seeing through opaque poetry
How, for instance, might "nonspecialist" readers approach a seemingly impenetrable poem like one of Karen Volkman's sonnets, which opens "Blank bride of the hour, occluded thought/ wed to waning like a sifting scent/ of future flowers, retrograde intent"? They'll need to look for some context, something to grab onto. Orr suggests examining the poem's relationship to more "traditional" sonnets. As he notes, it is "metrically regular, is composed of fourteen lines, uses real words, and has a traditional rhyme scheme—but it doesn't make sense and is grammatically incoherent." Then he advises asking a simpler question to which everyone has his or her own answer: "Is it this interesting?" If you can say yes, then, as Orr notes, "that is enough."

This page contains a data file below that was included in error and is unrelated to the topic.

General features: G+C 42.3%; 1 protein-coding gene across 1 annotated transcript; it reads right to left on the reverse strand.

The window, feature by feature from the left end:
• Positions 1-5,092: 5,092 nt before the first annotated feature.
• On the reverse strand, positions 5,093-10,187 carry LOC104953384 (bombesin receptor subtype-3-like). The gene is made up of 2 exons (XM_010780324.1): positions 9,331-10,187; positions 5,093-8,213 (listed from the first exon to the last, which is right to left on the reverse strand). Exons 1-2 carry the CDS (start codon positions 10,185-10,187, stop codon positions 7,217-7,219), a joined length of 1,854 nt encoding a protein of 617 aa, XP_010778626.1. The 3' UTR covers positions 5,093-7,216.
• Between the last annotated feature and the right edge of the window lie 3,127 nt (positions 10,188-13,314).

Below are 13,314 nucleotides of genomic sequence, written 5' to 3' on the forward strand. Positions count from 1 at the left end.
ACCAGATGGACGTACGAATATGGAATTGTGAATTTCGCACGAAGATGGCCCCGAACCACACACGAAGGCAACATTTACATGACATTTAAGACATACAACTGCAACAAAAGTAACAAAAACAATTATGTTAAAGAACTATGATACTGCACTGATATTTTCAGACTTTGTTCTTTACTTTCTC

David Orr's new guidebook to understanding poetry is called, appropriately, Beautiful & Pointless.